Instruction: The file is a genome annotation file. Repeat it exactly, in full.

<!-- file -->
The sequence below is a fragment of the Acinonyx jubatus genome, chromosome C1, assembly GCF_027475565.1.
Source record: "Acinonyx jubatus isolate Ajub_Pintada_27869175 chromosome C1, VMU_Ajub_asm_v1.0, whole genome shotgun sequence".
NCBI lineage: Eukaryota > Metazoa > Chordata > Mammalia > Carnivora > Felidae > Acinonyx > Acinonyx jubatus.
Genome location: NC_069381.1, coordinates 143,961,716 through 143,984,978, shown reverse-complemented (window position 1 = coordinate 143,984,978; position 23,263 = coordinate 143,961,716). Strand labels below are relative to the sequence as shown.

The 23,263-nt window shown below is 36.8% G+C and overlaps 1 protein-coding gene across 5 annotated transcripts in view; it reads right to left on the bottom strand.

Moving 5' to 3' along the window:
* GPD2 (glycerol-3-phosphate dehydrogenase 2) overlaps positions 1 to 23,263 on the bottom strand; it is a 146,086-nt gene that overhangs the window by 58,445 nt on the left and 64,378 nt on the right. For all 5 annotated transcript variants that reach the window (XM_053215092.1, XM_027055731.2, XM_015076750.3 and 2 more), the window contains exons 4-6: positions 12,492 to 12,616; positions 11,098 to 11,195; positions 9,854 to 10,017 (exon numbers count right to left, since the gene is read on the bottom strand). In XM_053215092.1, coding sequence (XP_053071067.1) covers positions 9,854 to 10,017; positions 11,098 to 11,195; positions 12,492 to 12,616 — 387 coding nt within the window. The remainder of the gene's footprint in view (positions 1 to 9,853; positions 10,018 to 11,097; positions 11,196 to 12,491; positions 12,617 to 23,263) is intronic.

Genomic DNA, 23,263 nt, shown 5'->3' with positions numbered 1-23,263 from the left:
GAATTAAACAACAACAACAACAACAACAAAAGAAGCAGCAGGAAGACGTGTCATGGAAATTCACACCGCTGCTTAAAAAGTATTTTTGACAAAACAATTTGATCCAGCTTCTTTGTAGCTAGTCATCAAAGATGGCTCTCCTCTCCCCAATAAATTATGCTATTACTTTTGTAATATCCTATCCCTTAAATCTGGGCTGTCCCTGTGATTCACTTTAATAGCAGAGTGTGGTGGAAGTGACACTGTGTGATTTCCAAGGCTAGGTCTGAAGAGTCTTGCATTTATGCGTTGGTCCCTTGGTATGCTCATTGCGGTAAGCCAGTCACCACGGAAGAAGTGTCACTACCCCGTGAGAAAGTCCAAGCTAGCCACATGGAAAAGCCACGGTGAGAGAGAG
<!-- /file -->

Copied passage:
The sequence below is a fragment of the Acinonyx jubatus genome, chromosome C1, assembly GCF_027475565.1.
Source record: "Acinonyx jubatus isolate Ajub_Pintada_27869175 chromosome C1, VMU_Ajub_asm_v1.0, whole genome shotgun sequence".
NCBI lineage: Eukaryota > Metazoa > Chordata > Mammalia > Carnivora > Felidae > Acinonyx > Acinonyx jubatus.
Genome location: NC_069381.1, coordinates 143,961,716 through 143,984,978, shown reverse-complemented (window position 1 = coordinate 143,984,978; position 23,263 = coordinate 143,961,716). Strand labels below are relative to the sequence as shown.

The 23,263-nt window shown below is 36.8% G+C and overlaps 1 protein-coding gene across 5 annotated transcripts in view; it reads right to left on the bottom strand.

Moving 5' to 3' along the window:
* GPD2 (glycerol-3-phosphate dehydrogenase 2) overlaps positions 1 to 23,263 on the bottom strand; it is a 146,086-nt gene that overhangs the window by 58,445 nt on the left and 64,378 nt on the right. For all 5 annotated transcript variants that reach the window (XM_053215092.1, XM_027055731.2, XM_015076750.3 and 2 more), the window contains exons 4-6: positions 12,492 to 12,616; positions 11,098 to 11,195; positions 9,854 to 10,017 (exon numbers count right to left, since the gene is read on the bottom strand). In XM_053215092.1, coding sequence (XP_053071067.1) covers positions 9,854 to 10,017; positions 11,098 to 11,195; positions 12,492 to 12,616 — 387 coding nt within the window. The remainder of the gene's footprint in view (positions 1 to 9,853; positions 10,018 to 11,097; positions 11,196 to 12,491; positions 12,617 to 23,263) is intronic.

Genomic DNA, 23,263 nt, shown 5'->3' with positions numbered 1-23,263 from the left:
GAATTAAACAACAACAACAACAACAACAAAAGAAGCAGCAGGAAGACGTGTCATGGAAATTCACACCGCTGCTTAAAAAGTATTTTTGACAAAACAATTTGATCCAGCTTCTTTGTAGCTAGTCATCAAAGATGGCTCTCCTCTCCCCAATAAATTATGCTATTACTTTTGTAATATCCTATCCCTTAAATCTGGGCTGTCCCTGTGATTCACTTTAATAGCAGAGTGTGGTGGAAGTGACACTGTGTGATTTCCAAGGCTAGGTCTGAAGAGTCTTGCATTTATGCGTTGGTCCCTTGGTATGCTCATTGCGGTAAGCCAGTCACCACGGAAGAAGTGTCACTACCCCGTGAGAAAGTCCAAGCTAGCCACATGGAAAAGCCACGGTGAGAGAGAG